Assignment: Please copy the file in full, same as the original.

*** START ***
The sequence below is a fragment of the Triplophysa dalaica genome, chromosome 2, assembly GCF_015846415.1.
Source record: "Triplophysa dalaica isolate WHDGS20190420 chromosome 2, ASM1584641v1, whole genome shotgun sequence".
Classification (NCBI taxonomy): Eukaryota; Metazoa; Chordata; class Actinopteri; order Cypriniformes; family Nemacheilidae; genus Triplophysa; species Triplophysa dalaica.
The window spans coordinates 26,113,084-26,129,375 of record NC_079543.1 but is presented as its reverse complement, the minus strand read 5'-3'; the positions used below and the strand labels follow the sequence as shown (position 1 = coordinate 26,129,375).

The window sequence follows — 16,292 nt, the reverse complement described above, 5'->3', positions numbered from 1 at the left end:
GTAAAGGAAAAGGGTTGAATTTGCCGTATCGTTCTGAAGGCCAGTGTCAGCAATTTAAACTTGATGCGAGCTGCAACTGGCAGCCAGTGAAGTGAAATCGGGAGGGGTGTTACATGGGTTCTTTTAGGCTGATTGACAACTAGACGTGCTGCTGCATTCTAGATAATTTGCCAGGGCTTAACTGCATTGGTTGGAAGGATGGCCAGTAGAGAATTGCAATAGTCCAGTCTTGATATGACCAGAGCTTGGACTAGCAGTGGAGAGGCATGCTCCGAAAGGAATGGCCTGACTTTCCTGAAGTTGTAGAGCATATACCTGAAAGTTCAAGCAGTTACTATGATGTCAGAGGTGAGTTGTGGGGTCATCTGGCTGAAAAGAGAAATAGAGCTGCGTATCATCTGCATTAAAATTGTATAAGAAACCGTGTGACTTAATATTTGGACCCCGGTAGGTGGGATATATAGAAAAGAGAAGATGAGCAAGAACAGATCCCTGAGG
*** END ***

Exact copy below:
The sequence below is a fragment of the Triplophysa dalaica genome, chromosome 2, assembly GCF_015846415.1.
Source record: "Triplophysa dalaica isolate WHDGS20190420 chromosome 2, ASM1584641v1, whole genome shotgun sequence".
Classification (NCBI taxonomy): Eukaryota; Metazoa; Chordata; class Actinopteri; order Cypriniformes; family Nemacheilidae; genus Triplophysa; species Triplophysa dalaica.
The window spans coordinates 26,113,084-26,129,375 of record NC_079543.1 but is presented as its reverse complement, the minus strand read 5'-3'; the positions used below and the strand labels follow the sequence as shown (position 1 = coordinate 26,129,375).

The window sequence follows — 16,292 nt, the reverse complement described above, 5'->3', positions numbered from 1 at the left end:
GTAAAGGAAAAGGGTTGAATTTGCCGTATCGTTCTGAAGGCCAGTGTCAGCAATTTAAACTTGATGCGAGCTGCAACTGGCAGCCAGTGAAGTGAAATCGGGAGGGGTGTTACATGGGTTCTTTTAGGCTGATTGACAACTAGACGTGCTGCTGCATTCTAGATAATTTGCCAGGGCTTAACTGCATTGGTTGGAAGGATGGCCAGTAGAGAATTGCAATAGTCCAGTCTTGATATGACCAGAGCTTGGACTAGCAGTGGAGAGGCATGCTCCGAAAGGAATGGCCTGACTTTCCTGAAGTTGTAGAGCATATACCTGAAAGTTCAAGCAGTTACTATGATGTCAGAGGTGAGTTGTGGGGTCATCTGGCTGAAAAGAGAAATAGAGCTGCGTATCATCTGCATTAAAATTGTATAAGAAACCGTGTGACTTAATATTTGGACCCCGGTAGGTGGGATATATAGAAAAGAGAAGATGAGCAAGAACAGATCCCTGAGG